For a company that exists to serve up TV shows and movies, Netflix (NASDAQ:NFLX) sure is evasive when it comes to viewership figures. The traditional metrics of TV ratings don't work for streaming services, and while Nielsen and others have tried to recreate them for the streaming age, we're still largely in the dark about what and how people watch when they stream.

And Netflix's own metrics aren't helping. The company is quick to declare victory when reporting its own hits, but its viewership metrics are something less than scientific -- and a cynic might think that they are designed to inflate the value of Netflix's original content.

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Strange metrics for Stranger Things

When we last checked in on Netflix's fuzzy math, the service was trying to prove that original film Bird Box was a major hit by counting the number of accounts that viewed at least 70% of it. It seemed like something of an arbitrary number -- why not 75%, or 60%, or 80%? But it made at least some sense -- those accounts watched most of the movie.

But Netflix is wielding that 70% benchmark in a much more questionable way in its third-quarter earnings report (link opens PDF). In this case, the company is attempting to measure viewership of the latest season of Stranger Things. It's no secret that Stranger Things is one of Netflix's most important shows -- it's a marquee original that can draw new subscribers to Netflix and keep old ones happy, while presumably devouring plenty of streaming hours.

How many streaming hours, though? Netflix reported that 64 million accounts viewed season three of Stranger Things. But Netflix didn't say anything about how many streaming hours that translated to, and the company used a strange methodology to come up with the claimed 64 million accounts. Netflix counts a series as "viewed" by an account if that account watched 70% or more of an episode. That's not 70% of the series or 70% of a season -- it's 70% of a single episode.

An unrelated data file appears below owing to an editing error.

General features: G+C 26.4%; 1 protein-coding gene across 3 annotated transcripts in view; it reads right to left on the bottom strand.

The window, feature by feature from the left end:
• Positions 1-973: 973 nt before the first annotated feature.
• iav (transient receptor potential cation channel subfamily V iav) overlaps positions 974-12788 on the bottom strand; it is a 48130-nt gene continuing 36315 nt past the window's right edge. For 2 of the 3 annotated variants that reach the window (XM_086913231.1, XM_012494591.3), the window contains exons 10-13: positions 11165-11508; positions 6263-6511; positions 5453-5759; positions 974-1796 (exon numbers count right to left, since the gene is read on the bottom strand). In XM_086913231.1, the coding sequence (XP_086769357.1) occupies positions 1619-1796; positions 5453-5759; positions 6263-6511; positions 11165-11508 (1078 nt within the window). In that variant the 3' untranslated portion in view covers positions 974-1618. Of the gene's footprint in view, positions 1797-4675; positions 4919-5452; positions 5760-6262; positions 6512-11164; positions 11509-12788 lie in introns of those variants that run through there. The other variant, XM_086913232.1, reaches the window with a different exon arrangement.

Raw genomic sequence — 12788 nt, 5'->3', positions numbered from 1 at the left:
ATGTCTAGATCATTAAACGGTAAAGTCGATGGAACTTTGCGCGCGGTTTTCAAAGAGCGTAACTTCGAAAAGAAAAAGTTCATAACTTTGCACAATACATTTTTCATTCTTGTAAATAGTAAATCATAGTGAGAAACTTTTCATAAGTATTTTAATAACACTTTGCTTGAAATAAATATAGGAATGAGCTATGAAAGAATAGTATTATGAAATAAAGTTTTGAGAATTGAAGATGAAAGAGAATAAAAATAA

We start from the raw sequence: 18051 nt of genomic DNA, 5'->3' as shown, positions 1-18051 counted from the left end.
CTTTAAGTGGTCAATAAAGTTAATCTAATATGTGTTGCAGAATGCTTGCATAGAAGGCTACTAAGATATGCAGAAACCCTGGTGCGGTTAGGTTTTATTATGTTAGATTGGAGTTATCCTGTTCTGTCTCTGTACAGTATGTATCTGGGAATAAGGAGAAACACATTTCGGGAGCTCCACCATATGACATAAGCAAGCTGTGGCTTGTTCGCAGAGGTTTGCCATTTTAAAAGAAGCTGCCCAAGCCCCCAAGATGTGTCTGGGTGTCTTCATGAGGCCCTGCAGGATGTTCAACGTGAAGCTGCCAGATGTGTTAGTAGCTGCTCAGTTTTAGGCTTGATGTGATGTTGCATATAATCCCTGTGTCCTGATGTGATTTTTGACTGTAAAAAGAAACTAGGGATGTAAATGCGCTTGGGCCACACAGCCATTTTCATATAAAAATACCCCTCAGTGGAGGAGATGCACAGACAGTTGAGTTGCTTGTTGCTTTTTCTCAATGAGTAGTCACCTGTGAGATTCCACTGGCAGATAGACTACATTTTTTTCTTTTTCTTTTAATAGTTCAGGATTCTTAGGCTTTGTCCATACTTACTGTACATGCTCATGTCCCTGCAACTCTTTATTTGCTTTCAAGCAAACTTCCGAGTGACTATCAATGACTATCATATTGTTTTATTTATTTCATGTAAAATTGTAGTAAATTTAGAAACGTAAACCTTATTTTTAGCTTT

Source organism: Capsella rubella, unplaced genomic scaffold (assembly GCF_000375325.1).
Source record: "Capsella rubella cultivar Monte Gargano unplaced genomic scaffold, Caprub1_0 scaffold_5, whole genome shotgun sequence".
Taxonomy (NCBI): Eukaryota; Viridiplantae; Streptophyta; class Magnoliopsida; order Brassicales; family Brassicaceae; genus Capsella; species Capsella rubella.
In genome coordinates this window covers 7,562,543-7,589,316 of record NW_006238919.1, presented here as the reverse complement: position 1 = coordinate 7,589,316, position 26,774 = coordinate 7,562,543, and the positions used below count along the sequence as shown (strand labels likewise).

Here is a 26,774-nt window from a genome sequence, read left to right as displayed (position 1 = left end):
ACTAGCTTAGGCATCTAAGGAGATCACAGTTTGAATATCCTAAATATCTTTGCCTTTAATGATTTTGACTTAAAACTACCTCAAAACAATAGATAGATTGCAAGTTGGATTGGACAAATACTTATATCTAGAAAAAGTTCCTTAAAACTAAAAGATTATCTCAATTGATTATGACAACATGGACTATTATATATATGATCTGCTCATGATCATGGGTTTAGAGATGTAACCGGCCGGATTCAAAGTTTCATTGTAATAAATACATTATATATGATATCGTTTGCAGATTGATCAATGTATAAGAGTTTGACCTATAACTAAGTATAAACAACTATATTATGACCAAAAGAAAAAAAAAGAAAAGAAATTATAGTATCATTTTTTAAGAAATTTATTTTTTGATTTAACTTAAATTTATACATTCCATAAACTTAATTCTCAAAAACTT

That means that any account that watched 35 minutes of the first episode of Stranger Things season three counted as a viewer of the entire season for the company's purposes. Keep in mind the season as a whole ran 444 minutes.

Netflix claimed that 18.2 million households (a slightly different wording than "accounts") finished the whole season in just four days. That was a little less than half of the 40.7 million that Netflix said had at least started the show by that point. How many accounts have finished it since then? We don't know -- nor do we know how much, on average, was watched by the accounts that didn't finish.

Why these metrics?

Netflix is pushing this strange math to demonstrate the popularity of its content. It's certainly possible that the math is designed to pump up Netflix originals, but it's also impossible to say for sure because of the very opacity around streaming figures.

Still, there's lots of reason for suspicion here. Netflix uses a recommendation algorithm and an auto-play feature that would pair nicely with the "70% of one episode" metric, especially during a big push like what Stranger Things season three received. As tech investors have come to expect, the levers at play here are top secret. It would certainly shock nobody, though, if Netflix's algorithms were designed to get viewers watching original content like Stranger Things over licensed alternatives.

Then, there's the "rewatchability" factor, which looms large when we talk about streaming hours instead of streaming counts. Stranger Things, like many Netflix originals, is a serial story -- something more "spoilable" than it is rewatchable.

Compare that to The Office, which is Netflix's most popular show by viewing hours, according to third-party analysis. If The Office is chewing up viewer hours at a rate that puts Stranger Things to shame, Netflix's unique metric would certainly even the playing field. This way, a viewer who rewatches season one of The Office a hundred times counts exactly the same as a viewer who watches Stranger Things just once -- or again, even one who gives up after 70% of episode one.

What gives, Netflix?

Netflix is under no obligation to disclose its viewership numbers, and it no doubt helps Netflix cut better deals when its original content looks like the service's biggest hits. But it also leaves a little uncertainty for investors, especially as new streaming services -- like Disney+ and Peacock, the latter of which will pry The Office from Netflix in 2021 -- get ready to launch with proven and popular content. At some point, it would be nice to see a Netflix hit proven by more sensible, transparent metrics.